In an interview with the University Times two weeks ago, the chancellor said he had had written exchanges and oral discussions on the resignation issue with a number of senior administrators since his appointment, but that he did not expect a wholesale housecleaning.

Nordenberg said that when he held other administrative posts, he always considered it healthy to talk to people on an annual basis about both their plans and his plans for the future. He said summer is a time of year when he would normally be talking to people about their roles even without Connolly's request.

Currently, Nordenberg pointed out, the University already is looking for a vice chancellor for Institutional Advancement, a senior vice chancellor for Health Sciences and now an athletic director. He said filling those positions "will clearly be the focus of recruitment efforts during the next year." About Jaynes, Nordenberg said the University is indebted to him for moving the athletic department forward through his recruitment of coaches, his upgrading of athletic facilities and for "leading a program that was absolutely scrupulous in abiding by the governing rules." The chancellor said the University is fortunate that Jaynes has agreed to continue serving as athletic director until a successor is found. He said such a move is consistent with the professional manner in which Jaynes has always conducted himself.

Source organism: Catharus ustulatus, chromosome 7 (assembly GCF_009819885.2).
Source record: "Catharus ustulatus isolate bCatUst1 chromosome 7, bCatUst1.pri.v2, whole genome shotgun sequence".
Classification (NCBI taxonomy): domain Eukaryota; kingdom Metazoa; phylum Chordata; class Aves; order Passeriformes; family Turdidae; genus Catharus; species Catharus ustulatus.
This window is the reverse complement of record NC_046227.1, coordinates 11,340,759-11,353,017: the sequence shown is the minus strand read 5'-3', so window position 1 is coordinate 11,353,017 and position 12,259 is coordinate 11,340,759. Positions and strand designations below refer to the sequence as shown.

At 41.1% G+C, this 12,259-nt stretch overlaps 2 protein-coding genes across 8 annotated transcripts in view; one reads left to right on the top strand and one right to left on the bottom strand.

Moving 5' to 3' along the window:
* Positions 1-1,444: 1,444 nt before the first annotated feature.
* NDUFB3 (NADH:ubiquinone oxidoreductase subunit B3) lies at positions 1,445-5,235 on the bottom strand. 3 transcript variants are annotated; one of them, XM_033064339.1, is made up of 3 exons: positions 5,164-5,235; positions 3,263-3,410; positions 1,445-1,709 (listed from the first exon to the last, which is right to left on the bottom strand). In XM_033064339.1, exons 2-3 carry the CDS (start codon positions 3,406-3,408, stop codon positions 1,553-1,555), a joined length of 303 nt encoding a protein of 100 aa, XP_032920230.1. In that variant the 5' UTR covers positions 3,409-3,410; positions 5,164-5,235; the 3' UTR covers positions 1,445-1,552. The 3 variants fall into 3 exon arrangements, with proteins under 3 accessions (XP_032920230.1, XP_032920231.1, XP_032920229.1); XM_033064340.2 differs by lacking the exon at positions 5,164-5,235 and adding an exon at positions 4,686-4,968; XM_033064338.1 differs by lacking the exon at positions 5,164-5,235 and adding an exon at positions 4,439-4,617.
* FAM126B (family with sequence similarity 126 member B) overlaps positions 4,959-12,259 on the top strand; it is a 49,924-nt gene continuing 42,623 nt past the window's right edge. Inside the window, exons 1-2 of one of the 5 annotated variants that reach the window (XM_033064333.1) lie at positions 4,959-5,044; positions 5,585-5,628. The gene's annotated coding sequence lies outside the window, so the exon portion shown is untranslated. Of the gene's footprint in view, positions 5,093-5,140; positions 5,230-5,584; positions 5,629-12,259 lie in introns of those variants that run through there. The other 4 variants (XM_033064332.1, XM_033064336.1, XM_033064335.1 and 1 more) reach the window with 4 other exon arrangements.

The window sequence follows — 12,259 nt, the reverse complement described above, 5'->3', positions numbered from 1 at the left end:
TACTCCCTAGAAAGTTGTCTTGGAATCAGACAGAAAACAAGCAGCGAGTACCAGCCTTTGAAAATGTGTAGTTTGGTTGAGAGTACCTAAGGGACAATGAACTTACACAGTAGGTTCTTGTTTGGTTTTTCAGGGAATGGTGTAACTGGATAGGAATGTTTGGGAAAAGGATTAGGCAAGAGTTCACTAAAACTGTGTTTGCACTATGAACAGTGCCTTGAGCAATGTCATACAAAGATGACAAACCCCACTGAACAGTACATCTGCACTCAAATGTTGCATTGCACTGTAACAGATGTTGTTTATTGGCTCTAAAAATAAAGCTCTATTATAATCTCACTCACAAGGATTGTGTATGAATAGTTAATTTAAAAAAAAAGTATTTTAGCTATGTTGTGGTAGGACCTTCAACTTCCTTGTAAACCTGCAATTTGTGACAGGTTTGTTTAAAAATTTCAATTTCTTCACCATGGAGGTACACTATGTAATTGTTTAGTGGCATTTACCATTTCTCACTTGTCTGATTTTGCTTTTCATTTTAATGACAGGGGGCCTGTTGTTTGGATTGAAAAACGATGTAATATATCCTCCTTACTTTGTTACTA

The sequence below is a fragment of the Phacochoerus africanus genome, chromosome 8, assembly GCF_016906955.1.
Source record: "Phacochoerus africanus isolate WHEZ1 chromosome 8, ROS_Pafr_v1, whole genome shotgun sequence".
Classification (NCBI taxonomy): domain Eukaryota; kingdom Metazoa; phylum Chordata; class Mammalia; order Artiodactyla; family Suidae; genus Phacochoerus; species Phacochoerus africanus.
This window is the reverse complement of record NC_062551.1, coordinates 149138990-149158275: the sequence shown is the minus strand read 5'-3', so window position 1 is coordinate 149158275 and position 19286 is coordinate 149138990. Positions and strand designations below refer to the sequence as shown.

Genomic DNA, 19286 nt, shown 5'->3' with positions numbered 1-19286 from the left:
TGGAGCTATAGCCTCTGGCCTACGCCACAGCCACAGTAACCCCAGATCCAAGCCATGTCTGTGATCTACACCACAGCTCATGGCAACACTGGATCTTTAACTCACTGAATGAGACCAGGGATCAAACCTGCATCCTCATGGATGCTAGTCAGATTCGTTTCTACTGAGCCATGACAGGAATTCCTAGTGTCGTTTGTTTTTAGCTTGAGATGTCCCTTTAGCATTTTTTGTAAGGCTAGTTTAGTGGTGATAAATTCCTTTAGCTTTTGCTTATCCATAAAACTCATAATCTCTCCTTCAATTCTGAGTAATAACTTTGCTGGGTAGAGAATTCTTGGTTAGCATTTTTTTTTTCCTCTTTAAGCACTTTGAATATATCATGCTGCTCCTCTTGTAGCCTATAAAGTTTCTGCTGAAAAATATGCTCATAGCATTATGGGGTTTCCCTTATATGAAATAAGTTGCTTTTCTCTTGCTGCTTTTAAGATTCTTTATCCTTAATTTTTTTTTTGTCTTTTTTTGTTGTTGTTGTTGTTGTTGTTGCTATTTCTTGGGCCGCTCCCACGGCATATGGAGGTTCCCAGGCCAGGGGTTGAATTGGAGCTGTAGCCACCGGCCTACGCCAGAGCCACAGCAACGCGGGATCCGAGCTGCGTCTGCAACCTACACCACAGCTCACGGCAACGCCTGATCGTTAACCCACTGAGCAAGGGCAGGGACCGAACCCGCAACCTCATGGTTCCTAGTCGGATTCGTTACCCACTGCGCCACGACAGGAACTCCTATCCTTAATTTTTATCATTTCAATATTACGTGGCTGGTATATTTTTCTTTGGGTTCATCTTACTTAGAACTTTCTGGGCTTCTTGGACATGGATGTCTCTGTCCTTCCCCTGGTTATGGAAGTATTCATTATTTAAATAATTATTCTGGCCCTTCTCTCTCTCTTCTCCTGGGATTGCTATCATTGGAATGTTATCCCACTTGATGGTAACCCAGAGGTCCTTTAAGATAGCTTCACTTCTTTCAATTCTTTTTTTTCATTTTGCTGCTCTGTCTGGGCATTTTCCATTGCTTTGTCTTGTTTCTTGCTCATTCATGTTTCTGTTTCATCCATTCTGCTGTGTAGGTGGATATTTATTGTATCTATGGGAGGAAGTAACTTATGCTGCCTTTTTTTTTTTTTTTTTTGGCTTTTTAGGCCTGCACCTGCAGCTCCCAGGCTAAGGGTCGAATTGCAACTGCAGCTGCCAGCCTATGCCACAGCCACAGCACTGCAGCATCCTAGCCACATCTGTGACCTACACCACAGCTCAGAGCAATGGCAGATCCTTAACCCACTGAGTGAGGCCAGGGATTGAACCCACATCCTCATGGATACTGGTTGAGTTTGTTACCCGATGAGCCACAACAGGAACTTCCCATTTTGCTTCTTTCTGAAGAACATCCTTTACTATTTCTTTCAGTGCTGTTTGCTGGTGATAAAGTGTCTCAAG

"There seems to be a feeling on the part of some that whenever there are leadership changes that is a sign of some form of failure," Nordenberg added. "But I think those of us within the campus community have grown accustomed to the fact that we do see periodic changes in virtually all positions. Such changes can be healthy both for the institution and for the individual. I look forward to bright days within the athletic department." In talk both on campus and off, head football coach John Major has been mentioned as a logical replacement for Jaynes, but Nordenberg said he has not as yet given any real thought to the question of a replacement.